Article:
Methodists' boycott report criticised
Methodist Central Hall
A briefing paper on the pros and cons of boycotting Israel published by the Methodist Church today has been criticised by the Israeli Embassy and the Board of Deputies.
The report, which sets out the arguments for and against sanctions without making recommendations, will go for discussion to the Methodist conference in the summer.
It follows an online consultation by the church last year, which attracted 2,500 responses, and a visit to Israel and the Palestinian territory by Methodist leaders, accompanied by representatives from the Jewish community.
But the document was condemned by the Israeli Embassy as "harmful, divisive and will help neither Palestinians nor Israelis move towards peace".
An embassy spokesman added; "This attempt to legitimise the extremist BDS [boycott, divestment, sanctions] political campaign is a troubling departure from the Methodist Church's long tradition of genuine listening and promoting reconciliation and justice. We hope that the Church will use its influence to make a positive investment in the region and strengthen supporters of peace on. all sides."
The Board called the exercise skewed and flawed because it offered no alternatives for action other than boycott.
Jonathan Arkush, Board vice-president, commented: "In view of the clear and present dangers to the peace process today, the last thing we need are more ways to prise apart the two national communities. We need to find ways to bridge the gaps, not to widen them."
He described BDS as "a maximalist movement that wants all the land and opposes dialogue or compromise. It is a movement that seeks to unfairly punish all Israelis – including Israeli Arabs, and even sometimes Palestinian workers themselves – for a conflict for which some on both sides bear responsibility."
While the report partly recognised the reality of BDS, he said, it had done so "nowhere near as much as it should".
Mr Arkush stated, "People of good-will know that there is no future in a Greater Palestine or a Greater Israel. Two peoples will need to share the land, and according to all polls their consistent preference is for two-states. Achieving this will take the dialogue and compromise that is anathema to the BDS movement."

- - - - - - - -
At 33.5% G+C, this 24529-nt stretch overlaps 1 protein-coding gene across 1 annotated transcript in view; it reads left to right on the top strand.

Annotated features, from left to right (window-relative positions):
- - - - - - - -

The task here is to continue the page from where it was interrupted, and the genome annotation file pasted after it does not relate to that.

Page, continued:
Although support for a two-state solution remains among both Israelis and Palestinians, the report concluded, “it is clear that, in both communities, public confidence in its viability is diminishing”.
For West Bank Palestinians, “every aspect of everyday life is overshadowed by the experience of military occupation and, in the case of Gaza, by the experience of blockade,” the report said.
“In contrast, since the end of the second intifada, the cost of occupation to many Israelis living in a settlement or in Israel is much less tangible. This inequality may skew the dynamic and quality of dialogue.”
It added: “There is little expectation within the Palestinian community that a continued stress on dialogue to the exclusion of more coercive actions could reverse the trend of the past 20 years.”
Support for boycott was usually considered by the Methodist Church in response to “a significant call by those suffering abuse”, citing South Africa, Namibia and Myanmar/Burma as other examples.
Although a boycott could hit Palestinians economically, it noted that the endorsement of BDS "by the major Palestinian trade unions and farmers unions indicates that many Palestinians take the view that the pain inflicted by BDS is necessary to achieve rights in the longer term”.
The report challenges the view that the ultimate aim of the BDS campaign is a one-state solution and the dismantling of Israel, saying that the movement does not specify a preference for one or two states.
But it added: “There is little doubt that BDS is likely to entrench division. This is potentially problematic given that genuine peace will require not just an agreed set of borders but also reconciliation and mutual understanding.”
The notion of boycotts also contained echoes for Jews of the Nazi campaign against Jews in Germany. “Any formal call for boycott from Churches strengthens a perception among some within the Jewish community that Christians are unwilling to counter antisemitism,” the report warned. “This would present difficulties for relationships between Methodists and many in the Jewish community.”